She made her eyes shine very bright.

Then all of the people in the big house came out.
They saw Rocky and Roxanne eating the food.

Mother danced around and shouted at Rocky and Roxanne.
Father began babbling about Rocky and Roxanne eating the food.
Big sister laughed and laughed at her mother and father.

Little brother just ran around being the littlest one there.


So Rocky called mommy Dancing Debbie.

He called daddy Babbling Bill.

He called big sister Laughing Lauren.

And he called Landen Littlest Landen.


On the first night Rocky and Roxanne did not eat enough.

And they were still hungry.

But on this night they ate all the food.

Because Terrible Tee did not come out of the little house.

She did not make her eyes shine.

And Horrible Heidi did not come out of the little house.

She did not make lots of noise.


And none of the people came out of the big house.

Dancing Debbie did not come out of the big house and dance.

Babbling Bill did not come out of the big house and babble.

Laughing Lauren did not come out of the big house and laugh.

And Littlest Landen did not come out of the big house and run around.

But he kept on being the littlest one there.

 
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Posted by on March 29, 2010 in Books, Childhood, Family, Humor, pets, Writing

 

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Redux—Chihuahuas, ham hocks & butter beans . . .

I originally posted this story on May 24, 2009. It has languished there ever since—only one vote has been cast, albeit a vote for excellence and albeit cast by my mother’s youngest son—me.

This redux is for the benefit of those that do not delve into the past in search of blog baubles. Not that this posting is a bauble—I unashamedly and with all humility consider it to be a jewel, a true story with no equal—oh, alright, I’ll concede that some tales may equal it, but none will surpass its innate humor and pathos.

Enjoy!

Chihuahuas, ham hocks & butter beans . . .

A recipe for disaster:

Assemble one medium-size ham hock, one pound of dry butter beans, a medium-size cooking pot, a reasonable amount of water, and one Chihuahua.

Place ham hock, butter beans and water in pot. Cook over medium heat until meal is done (beans should be soft, ham should strip easily from the bone). Have the Chihuahua stand by while meal is cooking (don’t worry—when he smells it cooking he won’t stray very far).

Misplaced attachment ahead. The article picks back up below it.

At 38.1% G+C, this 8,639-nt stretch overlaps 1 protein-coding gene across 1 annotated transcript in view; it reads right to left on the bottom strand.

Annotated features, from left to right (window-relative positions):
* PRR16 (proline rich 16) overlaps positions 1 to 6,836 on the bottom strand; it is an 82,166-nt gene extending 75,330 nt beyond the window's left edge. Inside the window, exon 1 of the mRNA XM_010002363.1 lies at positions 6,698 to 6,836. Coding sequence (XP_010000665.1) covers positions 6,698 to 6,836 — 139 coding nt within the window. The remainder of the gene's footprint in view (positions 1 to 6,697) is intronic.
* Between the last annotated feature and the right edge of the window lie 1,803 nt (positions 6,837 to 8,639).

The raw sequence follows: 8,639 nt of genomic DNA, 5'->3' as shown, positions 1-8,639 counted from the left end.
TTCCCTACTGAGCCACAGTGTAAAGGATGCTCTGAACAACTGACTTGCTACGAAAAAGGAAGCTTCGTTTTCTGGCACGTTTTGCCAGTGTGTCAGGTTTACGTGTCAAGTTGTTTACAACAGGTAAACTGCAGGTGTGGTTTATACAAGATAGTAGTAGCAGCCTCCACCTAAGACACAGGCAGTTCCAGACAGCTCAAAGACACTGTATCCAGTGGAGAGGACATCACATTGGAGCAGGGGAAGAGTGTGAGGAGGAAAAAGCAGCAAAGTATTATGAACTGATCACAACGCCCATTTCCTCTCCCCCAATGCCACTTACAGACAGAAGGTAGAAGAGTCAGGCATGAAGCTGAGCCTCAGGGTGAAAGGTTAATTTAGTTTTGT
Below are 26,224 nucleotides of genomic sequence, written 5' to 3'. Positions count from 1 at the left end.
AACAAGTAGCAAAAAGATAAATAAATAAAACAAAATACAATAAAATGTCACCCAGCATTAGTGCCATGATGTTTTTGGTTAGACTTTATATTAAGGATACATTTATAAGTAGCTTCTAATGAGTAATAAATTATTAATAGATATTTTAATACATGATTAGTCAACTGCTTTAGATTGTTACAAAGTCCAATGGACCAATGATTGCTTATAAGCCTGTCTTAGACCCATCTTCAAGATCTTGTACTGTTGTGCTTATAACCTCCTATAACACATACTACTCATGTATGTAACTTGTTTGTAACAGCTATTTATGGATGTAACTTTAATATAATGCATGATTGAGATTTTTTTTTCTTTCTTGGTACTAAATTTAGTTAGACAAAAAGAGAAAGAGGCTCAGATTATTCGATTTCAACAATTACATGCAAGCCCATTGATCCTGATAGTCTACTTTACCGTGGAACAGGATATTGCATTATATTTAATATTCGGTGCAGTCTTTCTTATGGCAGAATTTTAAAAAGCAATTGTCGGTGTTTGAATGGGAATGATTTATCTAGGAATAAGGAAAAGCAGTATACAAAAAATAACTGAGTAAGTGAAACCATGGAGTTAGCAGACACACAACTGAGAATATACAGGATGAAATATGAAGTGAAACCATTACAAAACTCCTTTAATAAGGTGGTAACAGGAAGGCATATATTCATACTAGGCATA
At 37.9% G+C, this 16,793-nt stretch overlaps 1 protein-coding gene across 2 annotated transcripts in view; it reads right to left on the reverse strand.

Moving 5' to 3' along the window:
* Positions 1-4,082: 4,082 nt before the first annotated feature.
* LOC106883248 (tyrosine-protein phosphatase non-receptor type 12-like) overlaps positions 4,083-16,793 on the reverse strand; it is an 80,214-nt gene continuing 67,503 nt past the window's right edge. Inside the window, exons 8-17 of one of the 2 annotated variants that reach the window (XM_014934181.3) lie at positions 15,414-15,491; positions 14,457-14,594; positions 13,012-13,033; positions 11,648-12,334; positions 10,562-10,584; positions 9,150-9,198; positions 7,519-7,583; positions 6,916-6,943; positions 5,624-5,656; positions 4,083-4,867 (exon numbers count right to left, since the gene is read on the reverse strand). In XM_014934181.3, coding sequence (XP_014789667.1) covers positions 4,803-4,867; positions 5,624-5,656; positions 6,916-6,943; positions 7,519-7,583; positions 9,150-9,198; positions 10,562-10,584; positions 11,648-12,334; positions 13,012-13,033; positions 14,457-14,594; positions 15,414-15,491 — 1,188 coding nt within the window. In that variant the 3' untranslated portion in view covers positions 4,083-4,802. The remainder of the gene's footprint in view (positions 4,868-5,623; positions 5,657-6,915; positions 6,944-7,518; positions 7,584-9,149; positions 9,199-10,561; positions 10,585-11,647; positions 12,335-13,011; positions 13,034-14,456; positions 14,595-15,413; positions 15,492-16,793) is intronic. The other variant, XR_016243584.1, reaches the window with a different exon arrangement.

When meal is done, strip most of ham from the bone (leave a little for the Chihuahua) and serve with butter beans and such other vegetables, drinks and breads as desired. Place leftovers (minus the ham bone) in refrigerator.

When ham bone is properly cooled, give a few beans and the ham bone, with bits of meat still attached, to Chihuahua for his enjoyment. Allow him to gnaw on the bone to his heart’s content for the next two days

After his two days of enjoyment, patiently (and very carefully) separate the snarling Chihuahua from his ham bone and place him, full of butter beans and ham cooked with butter beans, into the car for the 800-mile return trip to San Antonio, Texas.

The end result? (pun intended)

DISASTER!

My mother used the above recipe with devastating effectiveness in the summer of 1966. My wife and I took a vacation with our three daughters and Bimbo, an adult Chihuahua with a voracious appetite. En route to South Georgia to visit my wife’s relatives, we made a brief stop in Alabama to visit my mother, my brother and his family.

Mama loved animals—she and Bimbo became instant friends, and she prevailed on us to let her look after Bimbo while we were in Georgia, pointing out that we could pick him up on our way back home. We readily obliged—Bimbo had a strong predilection for intestinal gas, with its accumulation and discharge not restricted to any particular type of food. In short, we were happy to leave him in Alabama.

On any automobile outing, seating for our family, including the Chihuahua, rarely varied—elder daughter in front seat, two younger daughters on opposite sides of the back seat and their mother in the center, strategically placed to keep the two girls separated, father behind the wheel and Bimbo standing, rear feet in father’s lap and front feet placed on the door’s cushioned armrest—the little dog loved watching the scenery pass by, and barked at most of it.

I feel that I have effectively laid the groundwork and prepared the reader for the rest of this narrative—I’m fairly certain that most readers by this point are far ahead of me, so I will try to be brief in my finishing remarks (good luck there!).

At numerous times during the long trip home, anyone who happened to be watching would have seen a black-and-white 4-door automobile swerve off the highway onto its shoulder and screech to a halt—then all four doors would fly open and all the car’s occupants would stumble out, coughing and retching with eyes streaming tears—all, that is, except the Chihuahua—obviously he wasn’t as bothered by the results wrought by Mama’s recipe for ham hock and butter beans.